MEXICO CITY – The bodies of three men and a woman were found Thursday hanging off a bridge in the Mexican Gulf coast city of Tampico, officials said.
The bodies were discovered around 5:30 a.m. in one of the city’s most important business and financial districts.
Soldiers and marines cordoned off the area and removed the bodies from the bridge.
Scenes like this have become common in recent years in Mexico, where drug cartels have used decapitations, massacres and other acts of violence in an attempt to strike fear into rivals and the government.
The northern border state of Tamaulipas, where Tampico is located, has become one of Mexico’s most violent states due to the war between the Gulf cartel and Los Zetas for control of turf and smuggling routes into the United States.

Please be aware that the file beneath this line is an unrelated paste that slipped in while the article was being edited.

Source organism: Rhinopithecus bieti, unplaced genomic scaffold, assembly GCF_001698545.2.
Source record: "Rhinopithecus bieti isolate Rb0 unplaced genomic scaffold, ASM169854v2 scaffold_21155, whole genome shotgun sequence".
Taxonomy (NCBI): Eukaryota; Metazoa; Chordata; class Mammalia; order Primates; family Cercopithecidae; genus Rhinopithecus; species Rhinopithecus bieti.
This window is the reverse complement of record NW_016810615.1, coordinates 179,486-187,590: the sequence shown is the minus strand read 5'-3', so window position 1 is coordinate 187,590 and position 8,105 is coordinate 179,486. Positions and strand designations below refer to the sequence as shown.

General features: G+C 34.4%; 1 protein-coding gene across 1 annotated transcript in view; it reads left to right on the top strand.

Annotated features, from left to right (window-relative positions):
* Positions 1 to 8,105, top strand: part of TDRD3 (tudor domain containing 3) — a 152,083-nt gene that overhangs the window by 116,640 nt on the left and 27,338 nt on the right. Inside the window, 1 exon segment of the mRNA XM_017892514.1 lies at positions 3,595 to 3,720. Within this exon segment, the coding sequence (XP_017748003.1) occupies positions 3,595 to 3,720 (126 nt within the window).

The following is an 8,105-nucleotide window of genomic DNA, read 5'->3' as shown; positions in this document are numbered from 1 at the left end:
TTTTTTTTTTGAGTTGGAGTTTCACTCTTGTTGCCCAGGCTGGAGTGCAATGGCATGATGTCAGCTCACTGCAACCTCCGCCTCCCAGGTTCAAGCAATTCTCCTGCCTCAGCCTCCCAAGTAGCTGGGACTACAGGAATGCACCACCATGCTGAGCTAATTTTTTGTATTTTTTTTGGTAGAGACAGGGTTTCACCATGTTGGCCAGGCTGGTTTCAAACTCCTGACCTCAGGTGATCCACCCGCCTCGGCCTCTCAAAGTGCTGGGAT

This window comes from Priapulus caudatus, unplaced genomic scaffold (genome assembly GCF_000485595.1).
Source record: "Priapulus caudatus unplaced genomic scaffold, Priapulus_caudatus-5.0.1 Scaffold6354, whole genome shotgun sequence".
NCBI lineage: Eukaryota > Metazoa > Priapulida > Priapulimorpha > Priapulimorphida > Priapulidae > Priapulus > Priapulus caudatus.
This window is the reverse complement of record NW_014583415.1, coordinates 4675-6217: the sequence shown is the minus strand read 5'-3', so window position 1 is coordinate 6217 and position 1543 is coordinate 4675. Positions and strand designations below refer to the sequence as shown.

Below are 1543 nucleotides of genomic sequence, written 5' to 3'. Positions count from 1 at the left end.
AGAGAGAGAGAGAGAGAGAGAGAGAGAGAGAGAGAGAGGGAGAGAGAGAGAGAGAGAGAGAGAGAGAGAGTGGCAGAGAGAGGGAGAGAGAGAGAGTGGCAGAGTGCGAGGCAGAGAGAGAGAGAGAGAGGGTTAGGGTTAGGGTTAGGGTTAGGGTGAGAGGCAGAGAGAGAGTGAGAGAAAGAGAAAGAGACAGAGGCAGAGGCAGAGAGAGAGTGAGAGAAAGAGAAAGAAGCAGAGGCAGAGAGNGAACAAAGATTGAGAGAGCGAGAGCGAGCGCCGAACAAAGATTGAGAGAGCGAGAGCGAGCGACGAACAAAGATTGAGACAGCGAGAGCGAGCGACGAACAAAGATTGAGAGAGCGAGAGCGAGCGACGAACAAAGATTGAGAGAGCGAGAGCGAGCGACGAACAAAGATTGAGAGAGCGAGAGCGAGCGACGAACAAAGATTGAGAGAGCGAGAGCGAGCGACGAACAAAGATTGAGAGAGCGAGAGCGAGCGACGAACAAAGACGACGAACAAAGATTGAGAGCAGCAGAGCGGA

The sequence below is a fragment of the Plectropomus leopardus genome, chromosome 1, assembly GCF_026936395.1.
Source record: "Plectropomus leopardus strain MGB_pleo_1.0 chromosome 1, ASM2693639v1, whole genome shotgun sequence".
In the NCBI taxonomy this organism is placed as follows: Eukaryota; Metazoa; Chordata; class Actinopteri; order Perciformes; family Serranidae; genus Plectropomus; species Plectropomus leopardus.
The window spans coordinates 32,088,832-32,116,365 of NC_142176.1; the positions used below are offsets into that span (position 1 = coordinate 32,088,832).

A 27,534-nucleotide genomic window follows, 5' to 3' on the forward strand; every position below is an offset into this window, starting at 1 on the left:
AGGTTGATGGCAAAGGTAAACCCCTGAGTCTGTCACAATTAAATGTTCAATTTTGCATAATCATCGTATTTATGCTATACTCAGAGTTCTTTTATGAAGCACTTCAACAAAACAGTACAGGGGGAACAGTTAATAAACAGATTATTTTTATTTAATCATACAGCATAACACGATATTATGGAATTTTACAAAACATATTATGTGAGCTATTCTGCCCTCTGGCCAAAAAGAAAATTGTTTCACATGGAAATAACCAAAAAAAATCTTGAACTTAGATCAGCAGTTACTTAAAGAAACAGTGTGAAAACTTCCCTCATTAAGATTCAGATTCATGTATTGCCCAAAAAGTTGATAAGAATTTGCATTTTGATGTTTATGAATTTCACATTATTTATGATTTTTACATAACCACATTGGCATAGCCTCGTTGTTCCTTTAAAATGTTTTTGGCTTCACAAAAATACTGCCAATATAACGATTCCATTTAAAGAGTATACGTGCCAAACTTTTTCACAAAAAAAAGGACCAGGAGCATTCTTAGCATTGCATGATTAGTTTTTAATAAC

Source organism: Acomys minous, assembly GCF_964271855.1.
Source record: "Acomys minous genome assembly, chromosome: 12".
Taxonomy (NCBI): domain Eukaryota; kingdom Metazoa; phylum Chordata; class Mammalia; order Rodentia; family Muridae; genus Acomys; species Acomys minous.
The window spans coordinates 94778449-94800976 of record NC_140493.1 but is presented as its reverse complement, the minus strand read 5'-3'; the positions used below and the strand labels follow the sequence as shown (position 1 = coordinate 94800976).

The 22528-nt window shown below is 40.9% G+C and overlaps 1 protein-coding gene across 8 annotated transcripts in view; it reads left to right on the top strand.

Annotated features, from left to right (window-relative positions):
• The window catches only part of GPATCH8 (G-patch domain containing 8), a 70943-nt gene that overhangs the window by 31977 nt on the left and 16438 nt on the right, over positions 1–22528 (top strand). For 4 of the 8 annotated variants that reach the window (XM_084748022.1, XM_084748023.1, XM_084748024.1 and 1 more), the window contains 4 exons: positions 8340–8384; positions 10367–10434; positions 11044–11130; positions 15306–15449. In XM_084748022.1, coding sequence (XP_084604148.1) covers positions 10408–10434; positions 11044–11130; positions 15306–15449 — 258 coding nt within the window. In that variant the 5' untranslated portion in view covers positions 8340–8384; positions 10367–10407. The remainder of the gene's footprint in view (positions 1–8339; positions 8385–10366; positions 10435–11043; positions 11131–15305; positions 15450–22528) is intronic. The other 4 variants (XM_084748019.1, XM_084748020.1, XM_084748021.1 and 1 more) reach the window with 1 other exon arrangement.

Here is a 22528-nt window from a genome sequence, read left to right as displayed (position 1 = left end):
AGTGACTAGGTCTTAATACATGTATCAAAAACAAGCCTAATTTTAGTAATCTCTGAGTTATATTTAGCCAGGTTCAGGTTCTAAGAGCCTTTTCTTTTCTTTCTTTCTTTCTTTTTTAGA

After several years as the armed wing of the Gulf cartel, Los Zetas, considered Mexico’s most violent drug organization, went into the drug business on its own account and now controls several lucrative territories.
Hundreds of people have been murdered since the gang war started in Tamaulipas at the beginning of this year.
Mexico has been plagued in recent years by drug-related violence blamed on powerful cartels.
Some 28,000 people have died in drug-related violence since President Felipe Calderon declared war on Mexico’s cartels shortly after taking office in December 2006.
Last year, according to the El Universal newspaper, was the deadliest in Mexico in the past decade, with 7,724 people killed in gangland violence.
So far this year, according to officials, drug-related violence has claimed the lives of more than 7,000 people.
Mexico’s most powerful drug trafficking organizations, according to experts, are the Sinaloa, Tijuana, Gulf, Juarez, Los Zetas and Beltran Leyva cartels, and La Familia Michoacana. EFE